IMDb > Fury at Showdown (1957)

Fury at Showdown (1957) More at IMDbPro »

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Overview

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6.2/10   178 votes »
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Popularity: ?
Up 578% in popularity this week. See why on IMDbPro.
Director:
Writers:
Jason James (screenplay)
Lucas Todd (novel)
Contact:
View company contact information for Fury at Showdown on IMDbPro.
Release Date:
5 July 1957 (Finland) See more »
Genre:
Plot:
After serving a year for a killing in self-defense, gunfighter Brock Mitchell tries to help his younger brother save his ranch but a crooked lawyer has other ideas. Full summary » | Add synopsis »
User Reviews:
Superbly Shot Western Is A True Sleeper See more (9 total) »

Cast

  (in credits order) (complete, awaiting verification)

John Derek ... Brock Mitchell

John Smith ... Miley Sutton

Carolyn Craig ... Ginny Clay

Nick Adams ... Tracy Mitchell
Gage Clarke ... Chad Deasy
Robert Griffin ... Sheriff Clay (also as Robert E. Griffin)

Malcolm Atterbury ... Norris
Rusty Lane ... Riley
Sydney Smith ... Van Steeden
Frances Morris ... Mrs. Williams
Tyler MacDuff ... Tom Williams (as Tyler McDuff)

Robert Adler ... Alabam

Norman Leavitt ... Swamper
Ken Christy ... Mr. Phelps
Tom McKee ... Sheriff of Buckhorn
rest of cast listed alphabetically:

Chet Brandenburg ... Waiter (uncredited)

George DeNormand ... Townsman (uncredited)

Herman Hack ... Fight Spectator (uncredited)

Kermit Maynard ... Townsman (uncredited)

Buddy Roosevelt ... Deputy (uncredited)

Directed by
Gerd Oswald 
 
Writing credits
Jason James (screenplay)

Lucas Todd (novel "Showdown Creek")

Produced by
John Beck .... producer
Robert Goldstein .... executive producer (as Bob Goldstein)
 
Original Music by
Harry Sukman 
 
Cinematography by
Joseph LaShelle (director of photography)
 
Art Direction by
A. Leslie Thomas  (as Leslie Thomas)
 
Set Decoration by
Howard Bristol 
 
Makeup Department
Robert J. Schiffer .... makeup artist (as Bob Schiffer)
Kay Shea .... hair stylist
 
Production Management
Jack R. Berne .... production manager (as Jack Berne)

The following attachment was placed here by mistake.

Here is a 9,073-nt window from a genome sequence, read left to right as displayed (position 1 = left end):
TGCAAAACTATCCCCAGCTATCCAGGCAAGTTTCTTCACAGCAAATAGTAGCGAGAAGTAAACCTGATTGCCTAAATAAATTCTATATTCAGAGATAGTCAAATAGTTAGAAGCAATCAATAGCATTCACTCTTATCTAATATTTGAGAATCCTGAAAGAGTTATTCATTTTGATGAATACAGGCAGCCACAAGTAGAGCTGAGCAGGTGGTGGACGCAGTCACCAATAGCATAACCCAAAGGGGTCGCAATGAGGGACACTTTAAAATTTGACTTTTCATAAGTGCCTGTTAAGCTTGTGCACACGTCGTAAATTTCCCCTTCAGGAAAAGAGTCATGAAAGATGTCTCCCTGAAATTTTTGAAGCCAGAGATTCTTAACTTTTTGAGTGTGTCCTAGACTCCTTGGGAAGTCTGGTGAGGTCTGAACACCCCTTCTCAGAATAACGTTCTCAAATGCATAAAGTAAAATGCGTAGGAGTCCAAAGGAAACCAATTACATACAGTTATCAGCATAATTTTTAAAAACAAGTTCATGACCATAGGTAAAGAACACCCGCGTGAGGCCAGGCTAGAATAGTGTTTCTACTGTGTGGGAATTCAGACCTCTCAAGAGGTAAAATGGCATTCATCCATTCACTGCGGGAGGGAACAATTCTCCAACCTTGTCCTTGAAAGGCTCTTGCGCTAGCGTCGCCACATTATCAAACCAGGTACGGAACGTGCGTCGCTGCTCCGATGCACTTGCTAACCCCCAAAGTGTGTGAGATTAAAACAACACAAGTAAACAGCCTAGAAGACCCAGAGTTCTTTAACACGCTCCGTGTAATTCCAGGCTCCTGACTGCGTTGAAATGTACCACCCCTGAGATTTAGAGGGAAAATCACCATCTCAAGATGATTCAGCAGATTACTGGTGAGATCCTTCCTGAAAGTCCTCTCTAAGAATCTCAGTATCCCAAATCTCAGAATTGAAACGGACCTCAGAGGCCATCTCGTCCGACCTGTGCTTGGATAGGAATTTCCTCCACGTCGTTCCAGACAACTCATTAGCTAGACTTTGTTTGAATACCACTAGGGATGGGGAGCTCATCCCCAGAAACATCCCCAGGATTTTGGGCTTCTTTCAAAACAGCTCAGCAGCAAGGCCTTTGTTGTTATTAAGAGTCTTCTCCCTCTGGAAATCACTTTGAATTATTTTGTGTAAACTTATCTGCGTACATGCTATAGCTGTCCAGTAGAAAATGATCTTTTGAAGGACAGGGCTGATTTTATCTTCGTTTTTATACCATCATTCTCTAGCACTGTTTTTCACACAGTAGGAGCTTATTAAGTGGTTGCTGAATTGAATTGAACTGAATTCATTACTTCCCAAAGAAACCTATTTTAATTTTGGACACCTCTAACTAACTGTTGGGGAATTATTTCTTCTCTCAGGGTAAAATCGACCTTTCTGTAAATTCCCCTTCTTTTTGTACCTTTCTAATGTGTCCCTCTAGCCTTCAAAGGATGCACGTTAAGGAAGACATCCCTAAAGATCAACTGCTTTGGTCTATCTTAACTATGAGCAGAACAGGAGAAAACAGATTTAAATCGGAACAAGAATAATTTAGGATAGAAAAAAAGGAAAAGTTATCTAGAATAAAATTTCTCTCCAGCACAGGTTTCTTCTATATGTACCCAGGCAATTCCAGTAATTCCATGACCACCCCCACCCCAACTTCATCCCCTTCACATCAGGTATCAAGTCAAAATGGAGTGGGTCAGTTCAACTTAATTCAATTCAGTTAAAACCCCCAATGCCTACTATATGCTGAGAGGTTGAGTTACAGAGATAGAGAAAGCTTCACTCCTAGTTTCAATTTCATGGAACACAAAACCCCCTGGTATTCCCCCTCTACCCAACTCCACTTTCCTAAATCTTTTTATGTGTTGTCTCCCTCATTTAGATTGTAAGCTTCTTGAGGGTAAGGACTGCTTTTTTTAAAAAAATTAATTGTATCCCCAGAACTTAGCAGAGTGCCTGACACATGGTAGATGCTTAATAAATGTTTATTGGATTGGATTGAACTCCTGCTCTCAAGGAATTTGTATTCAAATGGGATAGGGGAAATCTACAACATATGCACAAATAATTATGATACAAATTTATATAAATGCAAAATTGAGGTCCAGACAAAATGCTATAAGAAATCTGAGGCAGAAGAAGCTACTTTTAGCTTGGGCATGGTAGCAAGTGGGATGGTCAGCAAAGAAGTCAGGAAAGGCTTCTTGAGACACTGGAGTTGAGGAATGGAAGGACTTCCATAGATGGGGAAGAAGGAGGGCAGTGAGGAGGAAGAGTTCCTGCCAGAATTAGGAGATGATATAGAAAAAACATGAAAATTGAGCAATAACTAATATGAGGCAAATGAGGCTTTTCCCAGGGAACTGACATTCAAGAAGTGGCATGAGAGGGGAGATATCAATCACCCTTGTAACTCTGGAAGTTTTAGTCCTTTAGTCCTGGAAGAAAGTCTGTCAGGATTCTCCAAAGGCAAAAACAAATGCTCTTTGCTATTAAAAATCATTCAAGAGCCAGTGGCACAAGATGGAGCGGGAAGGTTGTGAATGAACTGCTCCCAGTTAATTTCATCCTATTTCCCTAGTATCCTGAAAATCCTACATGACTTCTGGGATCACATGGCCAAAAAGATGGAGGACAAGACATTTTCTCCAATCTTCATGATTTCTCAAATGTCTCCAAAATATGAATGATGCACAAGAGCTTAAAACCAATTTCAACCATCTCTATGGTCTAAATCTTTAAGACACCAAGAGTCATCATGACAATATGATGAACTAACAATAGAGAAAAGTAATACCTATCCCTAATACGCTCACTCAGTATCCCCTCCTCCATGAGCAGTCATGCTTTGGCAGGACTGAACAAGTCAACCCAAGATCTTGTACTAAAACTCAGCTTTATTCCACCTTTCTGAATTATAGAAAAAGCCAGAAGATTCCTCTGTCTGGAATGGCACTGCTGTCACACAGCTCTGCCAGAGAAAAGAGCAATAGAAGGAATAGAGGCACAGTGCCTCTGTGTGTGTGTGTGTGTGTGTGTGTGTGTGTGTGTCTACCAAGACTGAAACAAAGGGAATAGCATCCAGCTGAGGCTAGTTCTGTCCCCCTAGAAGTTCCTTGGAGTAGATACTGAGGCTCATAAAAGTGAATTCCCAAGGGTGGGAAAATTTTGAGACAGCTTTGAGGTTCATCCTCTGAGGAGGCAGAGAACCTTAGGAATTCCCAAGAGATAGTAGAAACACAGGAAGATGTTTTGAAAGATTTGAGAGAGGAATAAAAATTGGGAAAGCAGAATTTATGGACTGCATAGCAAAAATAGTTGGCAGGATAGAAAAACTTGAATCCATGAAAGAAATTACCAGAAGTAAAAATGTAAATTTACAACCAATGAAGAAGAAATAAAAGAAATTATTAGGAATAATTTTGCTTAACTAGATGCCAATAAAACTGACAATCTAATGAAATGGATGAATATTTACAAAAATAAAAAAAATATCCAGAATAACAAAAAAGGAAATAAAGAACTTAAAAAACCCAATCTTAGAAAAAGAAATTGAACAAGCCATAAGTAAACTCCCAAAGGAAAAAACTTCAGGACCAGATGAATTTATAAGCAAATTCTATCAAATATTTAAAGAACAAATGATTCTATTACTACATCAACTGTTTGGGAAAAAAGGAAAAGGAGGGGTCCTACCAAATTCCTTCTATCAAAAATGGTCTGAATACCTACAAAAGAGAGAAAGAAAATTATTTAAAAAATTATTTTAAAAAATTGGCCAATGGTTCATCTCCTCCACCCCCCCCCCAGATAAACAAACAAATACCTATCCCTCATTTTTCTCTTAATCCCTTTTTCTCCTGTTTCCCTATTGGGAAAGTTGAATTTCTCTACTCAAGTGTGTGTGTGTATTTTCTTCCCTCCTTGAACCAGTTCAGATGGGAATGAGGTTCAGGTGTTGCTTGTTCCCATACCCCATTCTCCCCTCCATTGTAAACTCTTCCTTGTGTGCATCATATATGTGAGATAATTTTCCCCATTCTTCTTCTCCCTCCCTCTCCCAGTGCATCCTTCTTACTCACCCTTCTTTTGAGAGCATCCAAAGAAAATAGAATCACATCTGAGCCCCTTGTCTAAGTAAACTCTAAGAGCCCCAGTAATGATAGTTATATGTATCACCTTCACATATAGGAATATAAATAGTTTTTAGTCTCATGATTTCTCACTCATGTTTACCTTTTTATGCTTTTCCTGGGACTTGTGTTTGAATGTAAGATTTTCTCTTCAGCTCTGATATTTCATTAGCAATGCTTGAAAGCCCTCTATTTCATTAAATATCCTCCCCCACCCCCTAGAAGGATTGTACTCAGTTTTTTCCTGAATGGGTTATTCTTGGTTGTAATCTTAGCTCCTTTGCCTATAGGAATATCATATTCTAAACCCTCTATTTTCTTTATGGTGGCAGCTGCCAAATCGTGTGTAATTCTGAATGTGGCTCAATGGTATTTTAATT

Second Unit Director or Assistant Director
Jack R. Berne .... assistant director (as Jack Berne)
 
Art Department
Max Frankel .... property master
 
Sound Department
Arthur von Kirbach .... sound
 
Costume and Wardrobe Department
Albert Deano .... wardrobe
 
Editorial Department
Robert Golden .... editorial supervisor
 
Music Department
Harry Sukman .... conductor
 
Other crew
M.E.M. Gibsone .... script supervisor
 
Crew believed to be complete


Production CompaniesDistributors

Additional Details

Also Known As:
Runtime:
75 min
Country:
Language:
Aspect Ratio:
1.37 : 1 See more »
Sound Mix:
Mono (RCA Sound Recording)
Certification:
Finland:K-16 | Sweden:15 | UK:A | USA:Approved (certificate #18237)

Did You Know?

Trivia:
Working title: "Showdown Creek"See more »
Goofs:
Continuity: When Miley Sutton (John Smith) is prevented from leaving the building after knocking down the banker, his right arm holding the gun is shown exposed to the elbow from inside the doorway, then the view switches to the same doorway from outside and only his hand holding the gun is visible.See more »
Quotes:
Chad Deasey:[to Miley Sutton about Brock] The next time he makes a move like that, gun 'em, you hear? You're my bodyguard, and you got a right to gun him down like a dog!See more »
Movie Connections:
Referenced in Shadows (1959)See more »

FAQ

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10 out of 14 people found the following review useful.
Superbly Shot Western Is A True Sleeper, 27 June 2008
Author: Jozef Kafka from Dixie

The only reason I watched this super-obscure 1957 oater (allegedly shot in seven days) is because Philip Hardy, in his 1980s encyclopedia of westerns, called it a "masterpiece" (his word).

I certainly wouldn't go that far, but the direction (Gerd Oswald) and camera-work (Joseph LaShelle, who IIRC shot Laura) are definitely eye- catching. Many angles include ceilings, and there are a number of striking shots of actor(s) in extreme FG with other(s) in extreme BG. Oswald and LaShelle even use the film noir technique of lining up actors in dialogue scenes at various depths so they can all be in the shot without cutting (or having to re-set up the camera).

This second feature programmer is in fact far more interestingly made than A Kiss Before Dying, Oswald's A picture of the year before. Why Oswald went from that well-publicized production of a bestseller to this B- drive-in special is unknown to me. Too bad he didn't show the same level of creativity on that clever Ira Levin mystery that he does on this horse opera, which is quite routinely scripted aside from a few minor curiosities, such as Nick Adams homoerotically caressing the unconscious face of his big brother John Derek.

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